By Valentine Buoro
I have in recent times, listened to complaints about mediators whose bias purportedly influenced the outcome of mediation settlement agreements in ways the complainants feel unjust. In some other instances mediation traducers appear ready to swear to the fact that the judicial mediation process is nothing but a waste of precious time. In one such allegation fired at a mediation service provider, the author alleged strong hand tactics in billing, delays occasioned by adjournments and concluded that the mediation process was time wasting.
I do not doubt the fact that like every human endeavor there will be down sides to the emergent professional practice. In one of such experiences, an acquaintance told me how she was harassed through a telephone call from a community mediation institution to give up possession of her mini-flat accommodation as the landlord was in need of its use.
She said that though she had received the invitation to attend the mediation session, she was unable to honour the invite on that date because her employers had declined her request for permission. When therefore she received a call from the mediator she saw it as an opportunity to explain her circumstances and to say that she meant no disrespect to the process.
The mediator would however hear of no such explanations; rather she yelled at the top of her voice asking her when exactly she would be giving up possession of her apartment to the landlord. What my acquaintance wanted to know from me was if it was right for mediators to pass judgments without hearing from the other side?
In my respectful opinion, complaints about mediation bias is ordinarily unthinkable. Elementary knowledge of mediation already shows that the mediator is not a Judge and so is not in any position to impose his or her feelings or decisions on any party. All a mediator is empowered to do is to seek to bring about an amicable resolution of a dispute through the efficient use of his skills.
As parties take advantage of these techniques, they must keep in mind that their interests and those of the mediator may not be identical. The mediator’s sole interest is to assist the parties achieve a settlement. Though this is also the interest of parties who come to mediation in good faith, there will always be a point of divergence as each party desires that the terms of settlement are more in their own favour. Where this does not occur, there is the likelihood of bitter parties laying such blames on the mediator.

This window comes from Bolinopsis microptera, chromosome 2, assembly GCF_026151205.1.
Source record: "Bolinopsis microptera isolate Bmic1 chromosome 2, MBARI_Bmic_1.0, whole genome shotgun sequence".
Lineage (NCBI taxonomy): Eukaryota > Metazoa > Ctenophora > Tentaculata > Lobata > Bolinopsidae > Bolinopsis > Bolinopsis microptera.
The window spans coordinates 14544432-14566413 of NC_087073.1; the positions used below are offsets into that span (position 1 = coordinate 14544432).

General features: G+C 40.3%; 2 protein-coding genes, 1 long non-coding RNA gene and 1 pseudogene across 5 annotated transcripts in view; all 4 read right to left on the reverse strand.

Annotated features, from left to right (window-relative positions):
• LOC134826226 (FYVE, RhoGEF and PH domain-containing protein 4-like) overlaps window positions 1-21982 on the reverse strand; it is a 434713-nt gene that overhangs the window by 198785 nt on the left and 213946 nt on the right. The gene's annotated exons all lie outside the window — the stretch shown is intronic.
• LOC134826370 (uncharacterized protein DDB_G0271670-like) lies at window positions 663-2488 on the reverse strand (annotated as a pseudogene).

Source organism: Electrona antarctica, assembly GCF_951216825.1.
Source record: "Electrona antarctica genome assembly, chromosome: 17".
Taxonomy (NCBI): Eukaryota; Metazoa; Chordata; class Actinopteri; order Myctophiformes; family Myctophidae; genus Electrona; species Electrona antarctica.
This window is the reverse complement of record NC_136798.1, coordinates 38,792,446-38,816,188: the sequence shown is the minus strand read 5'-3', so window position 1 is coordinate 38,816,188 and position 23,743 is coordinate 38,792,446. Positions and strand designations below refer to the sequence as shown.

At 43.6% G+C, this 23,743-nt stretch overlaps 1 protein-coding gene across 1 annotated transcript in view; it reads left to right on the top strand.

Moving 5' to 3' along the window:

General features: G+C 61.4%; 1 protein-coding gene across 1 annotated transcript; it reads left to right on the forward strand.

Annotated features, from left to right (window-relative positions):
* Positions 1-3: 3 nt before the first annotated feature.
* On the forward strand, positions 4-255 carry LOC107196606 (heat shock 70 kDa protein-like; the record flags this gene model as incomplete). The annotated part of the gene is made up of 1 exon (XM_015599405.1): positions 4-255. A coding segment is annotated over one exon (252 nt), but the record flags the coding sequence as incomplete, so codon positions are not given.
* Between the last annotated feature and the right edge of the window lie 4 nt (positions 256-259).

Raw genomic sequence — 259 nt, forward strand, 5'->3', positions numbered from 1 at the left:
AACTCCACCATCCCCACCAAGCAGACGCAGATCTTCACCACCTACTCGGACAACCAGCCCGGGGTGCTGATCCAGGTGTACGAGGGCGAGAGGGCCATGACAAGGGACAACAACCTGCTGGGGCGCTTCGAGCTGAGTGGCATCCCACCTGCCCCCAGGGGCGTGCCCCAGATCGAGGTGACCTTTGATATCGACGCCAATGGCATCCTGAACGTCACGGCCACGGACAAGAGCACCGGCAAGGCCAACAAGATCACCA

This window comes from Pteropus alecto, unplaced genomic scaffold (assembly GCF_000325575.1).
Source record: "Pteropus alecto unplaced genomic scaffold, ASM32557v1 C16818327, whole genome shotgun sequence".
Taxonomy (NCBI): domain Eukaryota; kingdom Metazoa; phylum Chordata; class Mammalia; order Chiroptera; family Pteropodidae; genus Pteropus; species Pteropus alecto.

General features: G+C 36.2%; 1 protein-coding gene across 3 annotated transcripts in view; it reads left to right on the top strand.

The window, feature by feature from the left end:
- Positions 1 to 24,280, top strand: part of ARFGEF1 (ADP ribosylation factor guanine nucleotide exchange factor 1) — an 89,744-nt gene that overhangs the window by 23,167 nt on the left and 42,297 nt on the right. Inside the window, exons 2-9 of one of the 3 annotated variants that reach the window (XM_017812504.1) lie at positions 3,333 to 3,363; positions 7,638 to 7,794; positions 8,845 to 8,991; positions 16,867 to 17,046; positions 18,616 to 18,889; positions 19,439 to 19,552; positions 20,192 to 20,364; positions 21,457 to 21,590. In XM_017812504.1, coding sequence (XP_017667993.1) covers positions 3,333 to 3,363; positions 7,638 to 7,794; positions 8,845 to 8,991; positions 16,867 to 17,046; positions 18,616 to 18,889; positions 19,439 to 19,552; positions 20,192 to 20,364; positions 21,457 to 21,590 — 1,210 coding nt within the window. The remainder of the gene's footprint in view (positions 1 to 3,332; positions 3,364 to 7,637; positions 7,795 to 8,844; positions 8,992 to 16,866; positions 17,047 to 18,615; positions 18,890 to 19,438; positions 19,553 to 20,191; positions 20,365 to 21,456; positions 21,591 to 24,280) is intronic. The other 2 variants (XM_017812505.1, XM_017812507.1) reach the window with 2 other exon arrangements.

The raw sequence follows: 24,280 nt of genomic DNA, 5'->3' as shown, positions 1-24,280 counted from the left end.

I am persuaded by my training and experience that a mediator’s capacity to do evil in his practice is very limited, if at all it exists. This is because no one can give what he or she does not possess. It is a common fact that the decision to resolve or not to resolve a dispute at mediation is that of the parties themselves to make. The mediator has no role or powers in this. Where therefore the terms of a settlement, howsoever they come about, are not favourable to any of the parties, it is the responsibility of the unhappy party to decline acceptance.
On the other hand, it is illogical, immoral and bad faith to gladly accept and sign terms of settlement at mediation and to turn around a few moments later to blame the mediator for bias.
The power to say no is one key element that every user of mediation services must hold as a shield. If you feel shortchanged, if the mediator is unnecessarily interruptive or you feel yourself being goaded to a certain pre-determined direction, call a halt to the mediation, ask for an adjournment of the proceedings or simply say No to the outcome of the entire procedure.
The aforementioned lapses or drawbacks, if provable, can only be the result of the absence of an instructed mediation advocate or party adviser. Those who still erroneously think they should go to mediation without a support in the person of advocate or a lay professional adviser should not complain if they feel overwhelmed by the process.
In concluding this discuss, it would appear that innocuous as this subject matter appears, it also touches on the quality control in mediator training and recruitment. This is particularly of importance in the areas of court-connected mediation services. In my opinion there must be identifiable pre-training standards skill set to be required of prospects before they are trained and certified as mediators. The popular 40hours of training should therefore be nothing but building upon existing professional skills and life experiences
Training and certifying people only on academic credentials would appear inadequate if I understand the dynamics of mediation. Parties must be able to trust and be confident in the ability of the mediator to assist them in the resolution of their dispute. Talk of gravitas; talk of the mediator’s experience which is often advised to be disclosed as part of the opening phase of mediation.